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5 October, 2007

Pressing too hard

A misaddressed copy of today's Press Gazette ("for all journalists") arrived on my desk this morning.  Before passing it on to the Press Office, I read the front cover through the cellophane, with mounting annoyance.

According to a report which doesn't seem to be on the website yet, new UK legislation allows a number of state organisations to gain full access to journalists' contacts (I think that's phone records in particular):

  • Any police force
  • The National Criminal Intelligence Service
  • The National Crime Squad
  • The Serious Fraud Office
  • Any of the intelligence services
  • Any of Her Majesty's forces
  • The Commissioner of Customs and Excise
  • The Ministry of Defence
  • The Home Office
  • The Commissioners of Inland Revenue
I'm not pleased about these organisations having access, particularly if they no longer need a specific warrant for each individual instance, but at least one could make a compelling argument (not that I would) for their needing access, for reasons of national security and detection of crime. But the list goes on:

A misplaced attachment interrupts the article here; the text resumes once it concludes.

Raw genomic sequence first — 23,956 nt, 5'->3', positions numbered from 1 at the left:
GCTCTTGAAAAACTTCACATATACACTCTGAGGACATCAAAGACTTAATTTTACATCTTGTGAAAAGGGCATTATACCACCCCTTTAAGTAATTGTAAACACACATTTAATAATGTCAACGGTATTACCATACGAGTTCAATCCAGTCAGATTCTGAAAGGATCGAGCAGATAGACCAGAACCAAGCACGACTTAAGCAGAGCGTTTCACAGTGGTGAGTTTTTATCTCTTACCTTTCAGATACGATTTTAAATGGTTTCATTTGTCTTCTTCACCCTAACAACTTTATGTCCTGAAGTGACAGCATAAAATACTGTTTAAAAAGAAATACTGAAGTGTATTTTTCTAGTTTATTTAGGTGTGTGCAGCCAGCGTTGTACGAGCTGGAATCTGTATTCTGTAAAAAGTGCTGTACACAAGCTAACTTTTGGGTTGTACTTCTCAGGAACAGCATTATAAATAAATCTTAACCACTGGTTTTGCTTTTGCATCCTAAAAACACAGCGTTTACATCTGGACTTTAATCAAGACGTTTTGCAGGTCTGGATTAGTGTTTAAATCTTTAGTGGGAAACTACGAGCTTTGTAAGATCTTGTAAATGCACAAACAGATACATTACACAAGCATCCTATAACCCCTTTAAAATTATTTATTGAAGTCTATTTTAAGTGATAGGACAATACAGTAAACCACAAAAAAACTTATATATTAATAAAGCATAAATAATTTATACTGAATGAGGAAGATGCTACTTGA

• The Ministry of Agriculture, Fisheries and Food
  • The Department of the Environment, Transport and the Regions
  • The Department of Health
  • The Department of Trade and Industry
  • The National Assembly for Wales
  • Any local authority
  • The Environment Agency
  • The Financial Services Authority
  • The Food Standards Agency
  • The Intervention Board for Agricultural Produce
  • Health Authorities
  • National Health Service Trusts
  • The Home Office (er, again?)
  • The Department of Social Security
  • The Personal Investment Authority
  • The Royal Pharmaceutical Society of Great Britain
Let's think about that again. The Intervention Board for Agricultural Produce, amongst numerous other non-police agencies, is now able to requisition any journalist's phone records – not the phone records of a suspect under specific investigation, but of an interested third-party. How can that not be excessive state invasion of privacy?

Doesn't this instill a wonderfully cuddly sense of security about how an ID cards database would be used?

Comments

And the Department of Social Security hasn't existed for years. It's the Department for Work and Pensions (DWP) now

Posted by Selina at October 8, 2007 11:29 PM
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